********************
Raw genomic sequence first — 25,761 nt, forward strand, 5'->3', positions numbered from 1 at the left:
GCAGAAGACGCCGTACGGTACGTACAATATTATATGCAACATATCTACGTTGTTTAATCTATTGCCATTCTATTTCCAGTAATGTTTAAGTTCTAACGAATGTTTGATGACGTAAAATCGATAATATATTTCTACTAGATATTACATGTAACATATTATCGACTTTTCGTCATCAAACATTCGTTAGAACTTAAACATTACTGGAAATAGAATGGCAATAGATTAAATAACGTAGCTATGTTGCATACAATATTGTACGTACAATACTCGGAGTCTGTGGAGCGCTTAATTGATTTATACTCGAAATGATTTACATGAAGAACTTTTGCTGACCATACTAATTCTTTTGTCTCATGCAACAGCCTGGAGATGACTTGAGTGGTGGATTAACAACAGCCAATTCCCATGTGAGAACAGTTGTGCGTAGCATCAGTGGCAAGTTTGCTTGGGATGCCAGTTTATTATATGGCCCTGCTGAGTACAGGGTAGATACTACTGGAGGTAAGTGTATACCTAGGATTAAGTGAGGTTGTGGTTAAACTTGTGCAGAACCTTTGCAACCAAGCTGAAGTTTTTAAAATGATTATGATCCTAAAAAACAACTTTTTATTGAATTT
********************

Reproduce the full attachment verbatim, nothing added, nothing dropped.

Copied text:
Raw genomic sequence first — 25,761 nt, forward strand, 5'->3', positions numbered from 1 at the left:
GCAGAAGACGCCGTACGGTACGTACAATATTATATGCAACATATCTACGTTGTTTAATCTATTGCCATTCTATTTCCAGTAATGTTTAAGTTCTAACGAATGTTTGATGACGTAAAATCGATAATATATTTCTACTAGATATTACATGTAACATATTATCGACTTTTCGTCATCAAACATTCGTTAGAACTTAAACATTACTGGAAATAGAATGGCAATAGATTAAATAACGTAGCTATGTTGCATACAATATTGTACGTACAATACTCGGAGTCTGTGGAGCGCTTAATTGATTTATACTCGAAATGATTTACATGAAGAACTTTTGCTGACCATACTAATTCTTTTGTCTCATGCAACAGCCTGGAGATGACTTGAGTGGTGGATTAACAACAGCCAATTCCCATGTGAGAACAGTTGTGCGTAGCATCAGTGGCAAGTTTGCTTGGGATGCCAGTTTATTATATGGCCCTGCTGAGTACAGGGTAGATACTACTGGAGGTAAGTGTATACCTAGGATTAAGTGAGGTTGTGGTTAAACTTGTGCAGAACCTTTGCAACCAAGCTGAAGTTTTTAAAATGATTATGATCCTAAAAAACAACTTTTTATTGAATTT